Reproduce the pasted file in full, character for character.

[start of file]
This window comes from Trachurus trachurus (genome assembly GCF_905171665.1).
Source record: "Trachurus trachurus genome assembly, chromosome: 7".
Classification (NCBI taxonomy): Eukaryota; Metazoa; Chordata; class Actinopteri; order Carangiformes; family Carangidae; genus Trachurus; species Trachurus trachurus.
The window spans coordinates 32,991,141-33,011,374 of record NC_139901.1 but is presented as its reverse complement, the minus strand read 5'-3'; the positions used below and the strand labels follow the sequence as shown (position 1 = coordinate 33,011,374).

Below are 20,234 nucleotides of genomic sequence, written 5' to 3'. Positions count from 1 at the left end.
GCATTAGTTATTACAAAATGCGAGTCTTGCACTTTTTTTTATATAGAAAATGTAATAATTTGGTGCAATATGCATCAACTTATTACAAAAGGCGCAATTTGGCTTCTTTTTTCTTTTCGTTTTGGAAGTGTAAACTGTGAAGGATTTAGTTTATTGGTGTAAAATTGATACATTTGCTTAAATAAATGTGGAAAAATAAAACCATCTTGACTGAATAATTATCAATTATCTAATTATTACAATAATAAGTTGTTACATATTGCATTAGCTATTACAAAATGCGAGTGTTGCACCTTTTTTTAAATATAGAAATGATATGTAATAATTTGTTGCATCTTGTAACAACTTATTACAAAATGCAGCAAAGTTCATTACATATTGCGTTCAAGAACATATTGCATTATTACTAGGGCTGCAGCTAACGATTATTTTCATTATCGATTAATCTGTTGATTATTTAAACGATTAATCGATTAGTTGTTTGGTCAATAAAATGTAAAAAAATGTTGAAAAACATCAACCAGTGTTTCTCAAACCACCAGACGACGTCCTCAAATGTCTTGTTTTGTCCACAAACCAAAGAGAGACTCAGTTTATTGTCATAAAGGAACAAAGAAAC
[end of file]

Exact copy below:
This window comes from Trachurus trachurus (genome assembly GCF_905171665.1).
Source record: "Trachurus trachurus genome assembly, chromosome: 7".
Classification (NCBI taxonomy): Eukaryota; Metazoa; Chordata; class Actinopteri; order Carangiformes; family Carangidae; genus Trachurus; species Trachurus trachurus.
The window spans coordinates 32,991,141-33,011,374 of record NC_139901.1 but is presented as its reverse complement, the minus strand read 5'-3'; the positions used below and the strand labels follow the sequence as shown (position 1 = coordinate 33,011,374).

Below are 20,234 nucleotides of genomic sequence, written 5' to 3'. Positions count from 1 at the left end.
GCATTAGTTATTACAAAATGCGAGTCTTGCACTTTTTTTTATATAGAAAATGTAATAATTTGGTGCAATATGCATCAACTTATTACAAAAGGCGCAATTTGGCTTCTTTTTTCTTTTCGTTTTGGAAGTGTAAACTGTGAAGGATTTAGTTTATTGGTGTAAAATTGATACATTTGCTTAAATAAATGTGGAAAAATAAAACCATCTTGACTGAATAATTATCAATTATCTAATTATTACAATAATAAGTTGTTACATATTGCATTAGCTATTACAAAATGCGAGTGTTGCACCTTTTTTTAAATATAGAAATGATATGTAATAATTTGTTGCATCTTGTAACAACTTATTACAAAATGCAGCAAAGTTCATTACATATTGCGTTCAAGAACATATTGCATTATTACTAGGGCTGCAGCTAACGATTATTTTCATTATCGATTAATCTGTTGATTATTTAAACGATTAATCGATTAGTTGTTTGGTCAATAAAATGTAAAAAAATGTTGAAAAACATCAACCAGTGTTTCTCAAACCACCAGACGACGTCCTCAAATGTCTTGTTTTGTCCACAAACCAAAGAGAGACTCAGTTTATTGTCATAAAGGAACAAAGAAAC